By Ma. Verónica Moreno -Head of Solutions Mapping AccLabUNDPArg
Collective and open knowledge building as a principle; mapping as a result
Is formal training needed to become a subject-matter expert? The answer is no. Knowledge building may come from knowledge that arises from experience in an issue, but it may also be a collective task open to every person willing to take part in it. Anyone may contribute to a better understanding of a problem and perform scientific tasks, such as asking questions, observing the surroundings, making measurements, etc. That is what citizen science is all about.
Argentina has an extremely rich ecosystem of citizen science, and environmental projects represent one of its greatest expressions. The Mapping of Environmental Citizen Science, co-created by the Accelerator Lab of UNDP Argentina and the Argentine Ministry of Science, Technology, and Innovation (MINCYT), wants to make them known and highlight the social value of citizen participation.
Mapping involves rescuing what is being implemented in the territories to assess its potential for replication or growth. It also entails the task of finding what people develop and value, instead of focusing on what should be solved. The projects included address several topics: i) environmental monitoring (air, water), ii) vector-borne diseases (mosquitoes, kissing bugs known as vinchucas, rodents), iii) biodiversity, iv) urban solid waste, v) agriculture, and vi) open science with drones, among others. Some initiatives are global and are developed in Argentina, others are national and even regional and/or local. The different projects are classified as contributory (citizens participate in data collection), collaborative (citizens participate in data collection and analysis), or co-creative (citizens are involved across the entire research process).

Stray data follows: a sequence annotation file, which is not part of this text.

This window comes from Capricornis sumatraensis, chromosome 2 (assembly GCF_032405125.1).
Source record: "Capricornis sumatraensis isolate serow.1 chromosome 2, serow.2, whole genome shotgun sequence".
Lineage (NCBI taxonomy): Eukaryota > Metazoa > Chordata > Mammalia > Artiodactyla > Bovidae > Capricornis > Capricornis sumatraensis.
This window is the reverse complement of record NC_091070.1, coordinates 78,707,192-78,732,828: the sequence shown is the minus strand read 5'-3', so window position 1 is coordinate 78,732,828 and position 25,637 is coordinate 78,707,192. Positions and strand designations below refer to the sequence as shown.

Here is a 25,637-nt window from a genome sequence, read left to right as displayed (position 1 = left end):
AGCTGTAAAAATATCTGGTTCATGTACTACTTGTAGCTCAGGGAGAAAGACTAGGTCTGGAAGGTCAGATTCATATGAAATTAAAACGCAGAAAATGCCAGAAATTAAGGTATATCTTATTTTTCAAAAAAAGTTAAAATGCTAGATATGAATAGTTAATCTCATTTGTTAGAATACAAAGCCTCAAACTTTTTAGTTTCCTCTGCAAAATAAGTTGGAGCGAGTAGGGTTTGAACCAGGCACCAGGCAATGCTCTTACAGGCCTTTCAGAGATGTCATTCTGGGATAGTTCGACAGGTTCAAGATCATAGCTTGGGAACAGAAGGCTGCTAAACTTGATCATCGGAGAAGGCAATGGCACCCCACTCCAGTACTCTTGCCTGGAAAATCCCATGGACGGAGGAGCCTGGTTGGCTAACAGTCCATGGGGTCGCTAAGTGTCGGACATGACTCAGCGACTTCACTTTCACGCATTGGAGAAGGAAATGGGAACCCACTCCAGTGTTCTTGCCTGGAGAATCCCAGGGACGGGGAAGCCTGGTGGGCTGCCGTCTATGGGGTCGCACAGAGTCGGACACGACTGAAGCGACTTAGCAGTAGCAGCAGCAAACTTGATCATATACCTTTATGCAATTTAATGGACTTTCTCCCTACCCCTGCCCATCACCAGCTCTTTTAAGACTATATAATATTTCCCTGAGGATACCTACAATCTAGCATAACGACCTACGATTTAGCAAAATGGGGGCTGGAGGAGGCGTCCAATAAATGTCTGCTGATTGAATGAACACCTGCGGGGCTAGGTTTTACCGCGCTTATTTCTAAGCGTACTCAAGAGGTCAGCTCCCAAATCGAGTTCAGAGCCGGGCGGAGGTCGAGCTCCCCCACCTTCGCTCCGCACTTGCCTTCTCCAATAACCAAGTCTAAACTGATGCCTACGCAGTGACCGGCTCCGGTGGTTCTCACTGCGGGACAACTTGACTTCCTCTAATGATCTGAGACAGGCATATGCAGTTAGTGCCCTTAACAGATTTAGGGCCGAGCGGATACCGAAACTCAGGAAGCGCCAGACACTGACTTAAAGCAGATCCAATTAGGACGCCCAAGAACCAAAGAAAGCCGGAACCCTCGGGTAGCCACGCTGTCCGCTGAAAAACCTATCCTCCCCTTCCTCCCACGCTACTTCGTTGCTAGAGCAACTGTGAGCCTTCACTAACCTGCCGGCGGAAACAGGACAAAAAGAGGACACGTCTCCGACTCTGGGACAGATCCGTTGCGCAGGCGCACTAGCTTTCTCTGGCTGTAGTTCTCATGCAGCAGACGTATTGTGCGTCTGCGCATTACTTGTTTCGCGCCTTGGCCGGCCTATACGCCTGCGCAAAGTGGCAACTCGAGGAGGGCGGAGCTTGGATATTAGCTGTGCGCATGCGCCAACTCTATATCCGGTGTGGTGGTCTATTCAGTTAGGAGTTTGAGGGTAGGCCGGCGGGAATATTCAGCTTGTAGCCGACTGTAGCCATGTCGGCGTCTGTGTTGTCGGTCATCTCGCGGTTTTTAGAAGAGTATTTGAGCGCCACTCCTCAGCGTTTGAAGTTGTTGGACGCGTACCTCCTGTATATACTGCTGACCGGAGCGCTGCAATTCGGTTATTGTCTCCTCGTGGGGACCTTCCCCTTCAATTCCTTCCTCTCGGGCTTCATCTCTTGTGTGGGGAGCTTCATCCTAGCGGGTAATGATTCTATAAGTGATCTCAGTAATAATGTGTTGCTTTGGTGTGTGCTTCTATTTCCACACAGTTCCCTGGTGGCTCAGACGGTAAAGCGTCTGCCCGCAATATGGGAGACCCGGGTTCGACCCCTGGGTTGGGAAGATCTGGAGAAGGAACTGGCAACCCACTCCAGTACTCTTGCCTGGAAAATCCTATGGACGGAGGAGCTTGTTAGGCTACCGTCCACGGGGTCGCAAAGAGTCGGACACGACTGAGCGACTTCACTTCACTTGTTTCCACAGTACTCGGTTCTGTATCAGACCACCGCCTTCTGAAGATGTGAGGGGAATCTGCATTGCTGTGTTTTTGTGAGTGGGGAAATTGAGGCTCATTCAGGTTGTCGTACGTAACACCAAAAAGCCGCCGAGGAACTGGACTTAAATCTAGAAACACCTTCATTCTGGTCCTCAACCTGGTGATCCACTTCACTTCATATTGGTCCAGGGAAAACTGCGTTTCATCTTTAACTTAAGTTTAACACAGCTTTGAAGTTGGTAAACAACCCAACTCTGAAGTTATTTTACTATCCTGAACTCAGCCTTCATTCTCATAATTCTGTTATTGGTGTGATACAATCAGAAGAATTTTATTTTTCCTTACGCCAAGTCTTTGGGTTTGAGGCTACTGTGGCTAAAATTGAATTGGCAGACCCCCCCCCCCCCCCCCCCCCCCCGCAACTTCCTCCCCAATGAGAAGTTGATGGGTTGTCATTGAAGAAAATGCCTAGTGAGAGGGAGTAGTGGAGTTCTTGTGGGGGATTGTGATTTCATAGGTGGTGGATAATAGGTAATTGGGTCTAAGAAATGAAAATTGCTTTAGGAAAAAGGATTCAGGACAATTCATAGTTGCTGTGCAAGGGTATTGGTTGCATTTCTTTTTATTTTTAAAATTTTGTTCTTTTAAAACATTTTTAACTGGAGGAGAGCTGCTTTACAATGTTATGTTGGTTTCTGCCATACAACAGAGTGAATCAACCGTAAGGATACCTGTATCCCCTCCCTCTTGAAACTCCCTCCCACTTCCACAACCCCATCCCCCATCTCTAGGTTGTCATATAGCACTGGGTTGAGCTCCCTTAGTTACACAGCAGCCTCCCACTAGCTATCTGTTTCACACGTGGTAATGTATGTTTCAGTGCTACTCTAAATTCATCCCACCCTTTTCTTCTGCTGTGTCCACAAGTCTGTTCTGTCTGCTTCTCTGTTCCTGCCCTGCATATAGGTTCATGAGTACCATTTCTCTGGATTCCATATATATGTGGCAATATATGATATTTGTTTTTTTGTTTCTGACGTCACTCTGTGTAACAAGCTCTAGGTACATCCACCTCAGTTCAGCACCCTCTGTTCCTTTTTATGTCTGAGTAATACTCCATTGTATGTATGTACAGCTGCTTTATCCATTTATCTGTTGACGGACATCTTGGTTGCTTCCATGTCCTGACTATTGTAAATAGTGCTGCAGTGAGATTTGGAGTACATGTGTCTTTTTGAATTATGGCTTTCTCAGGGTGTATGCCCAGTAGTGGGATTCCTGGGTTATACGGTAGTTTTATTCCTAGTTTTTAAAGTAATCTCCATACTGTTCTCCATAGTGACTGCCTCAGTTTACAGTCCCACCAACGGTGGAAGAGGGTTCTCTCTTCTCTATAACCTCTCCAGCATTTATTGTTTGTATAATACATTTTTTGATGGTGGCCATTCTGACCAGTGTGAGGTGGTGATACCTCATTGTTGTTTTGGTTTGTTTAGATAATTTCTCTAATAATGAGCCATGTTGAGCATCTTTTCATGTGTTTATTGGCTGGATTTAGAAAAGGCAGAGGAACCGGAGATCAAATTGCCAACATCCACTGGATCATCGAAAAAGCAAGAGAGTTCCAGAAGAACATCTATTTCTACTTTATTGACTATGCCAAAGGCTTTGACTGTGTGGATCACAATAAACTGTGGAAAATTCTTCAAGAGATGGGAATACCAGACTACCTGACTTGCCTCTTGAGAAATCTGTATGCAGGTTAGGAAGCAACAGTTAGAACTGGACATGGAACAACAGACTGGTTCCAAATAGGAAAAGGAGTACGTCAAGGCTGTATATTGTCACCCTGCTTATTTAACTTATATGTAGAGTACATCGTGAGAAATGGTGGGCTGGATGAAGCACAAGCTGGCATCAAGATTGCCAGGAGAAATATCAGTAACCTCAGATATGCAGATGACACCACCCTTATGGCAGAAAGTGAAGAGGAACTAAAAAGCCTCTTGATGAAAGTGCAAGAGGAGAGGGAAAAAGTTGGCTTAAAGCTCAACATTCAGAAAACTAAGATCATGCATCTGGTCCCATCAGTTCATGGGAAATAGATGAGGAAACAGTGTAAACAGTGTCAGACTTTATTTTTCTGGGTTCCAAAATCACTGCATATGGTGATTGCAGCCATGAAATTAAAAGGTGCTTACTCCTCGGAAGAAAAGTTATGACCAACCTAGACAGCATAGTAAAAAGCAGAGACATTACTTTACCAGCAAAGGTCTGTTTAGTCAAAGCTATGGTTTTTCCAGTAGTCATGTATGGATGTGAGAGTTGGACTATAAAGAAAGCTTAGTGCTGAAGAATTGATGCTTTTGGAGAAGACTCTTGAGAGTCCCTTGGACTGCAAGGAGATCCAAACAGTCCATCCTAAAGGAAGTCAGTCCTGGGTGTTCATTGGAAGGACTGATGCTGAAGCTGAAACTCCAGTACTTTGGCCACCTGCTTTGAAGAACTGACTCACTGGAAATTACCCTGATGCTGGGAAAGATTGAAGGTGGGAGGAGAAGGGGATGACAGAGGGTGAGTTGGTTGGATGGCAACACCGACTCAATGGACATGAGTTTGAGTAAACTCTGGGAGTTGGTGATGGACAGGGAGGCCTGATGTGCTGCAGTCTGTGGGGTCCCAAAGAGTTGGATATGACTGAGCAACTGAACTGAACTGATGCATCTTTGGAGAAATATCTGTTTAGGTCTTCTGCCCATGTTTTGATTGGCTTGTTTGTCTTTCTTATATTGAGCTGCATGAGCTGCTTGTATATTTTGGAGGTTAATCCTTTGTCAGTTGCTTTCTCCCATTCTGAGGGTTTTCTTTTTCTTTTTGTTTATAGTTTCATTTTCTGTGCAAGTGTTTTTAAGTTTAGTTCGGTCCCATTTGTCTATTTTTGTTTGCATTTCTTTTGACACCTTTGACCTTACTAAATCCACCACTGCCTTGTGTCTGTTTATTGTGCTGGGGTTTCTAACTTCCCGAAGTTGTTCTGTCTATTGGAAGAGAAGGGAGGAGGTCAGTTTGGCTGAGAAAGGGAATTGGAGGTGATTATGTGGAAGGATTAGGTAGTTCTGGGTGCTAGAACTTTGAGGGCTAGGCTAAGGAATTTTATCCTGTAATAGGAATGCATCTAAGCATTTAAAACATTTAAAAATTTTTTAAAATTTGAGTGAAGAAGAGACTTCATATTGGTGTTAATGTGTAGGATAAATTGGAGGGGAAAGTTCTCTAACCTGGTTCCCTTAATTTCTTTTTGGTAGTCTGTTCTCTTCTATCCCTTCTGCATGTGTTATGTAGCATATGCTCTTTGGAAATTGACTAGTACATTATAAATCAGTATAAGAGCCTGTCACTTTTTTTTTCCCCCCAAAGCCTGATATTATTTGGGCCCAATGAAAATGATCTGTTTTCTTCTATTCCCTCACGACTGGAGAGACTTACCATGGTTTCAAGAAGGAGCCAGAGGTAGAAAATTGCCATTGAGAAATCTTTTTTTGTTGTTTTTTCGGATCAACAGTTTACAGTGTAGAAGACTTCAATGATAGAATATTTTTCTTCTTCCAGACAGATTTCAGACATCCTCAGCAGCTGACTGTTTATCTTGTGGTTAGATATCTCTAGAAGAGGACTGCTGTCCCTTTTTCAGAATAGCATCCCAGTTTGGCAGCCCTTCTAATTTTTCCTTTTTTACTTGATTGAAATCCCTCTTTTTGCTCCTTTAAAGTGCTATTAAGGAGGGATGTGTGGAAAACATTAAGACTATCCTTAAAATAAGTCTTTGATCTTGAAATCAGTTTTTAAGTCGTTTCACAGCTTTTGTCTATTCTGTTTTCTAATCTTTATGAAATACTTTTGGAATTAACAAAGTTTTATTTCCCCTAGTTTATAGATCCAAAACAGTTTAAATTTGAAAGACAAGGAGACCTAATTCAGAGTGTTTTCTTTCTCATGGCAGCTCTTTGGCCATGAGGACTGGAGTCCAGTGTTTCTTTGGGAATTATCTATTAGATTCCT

We know, from our own experience, that there are initiatives within the mapping that have the potential to grow or inspire different types of social actors to join existing ones or develop similar practices. Hence, we want to appeal to people mobilized by the environmental cause, to organized communities seeking to better understand and address the problems affecting them, and to governments needing evidence to define lines of action.
Environment: the time is now
The climate crisis should call our attention to initiatives that allow us to problematize, study and collect data to promote behavioral changes, encourage intergenerational education where children become agents of change, and/or promote sustainable habits in their homes, influence the agenda, co-create solutions or provide innovative and cost-effective instruments, capable of being used by public policy.
Many initiatives have, among their components, preventive work and/or awareness-raising on various environmental issues. Others work as biodiversity recording tools where widespread citizen participation represents a means to record the wide variety of living beings that inhabit our planet and, therefore, represents a call to care for it, promoting conservation. Its scope can be such that, for example, a researcher of the e-Bird platform said that if he alone had to gather the amount of information contained in the platform, it would take more than 5,000 years of sampling.
This movement is just beginning: we continue mapping and developing citizen science
An active citizen science movement could be revolutionary and have multiple impacts for sustainable development. Just imagine what it would be like to have a critical mass of people, in different places, asking research questions or using or building real-time monitoring tools, early warning systems or collaborative maps linked to the environment in its many aspects, among other possibilities.
We have already identified 30 initiatives of environmental citizen science in Argentina, but we know that there will surely be many more developing on the most varied topics and modalities.
We want to learn about them! We want to learn about you! Join us.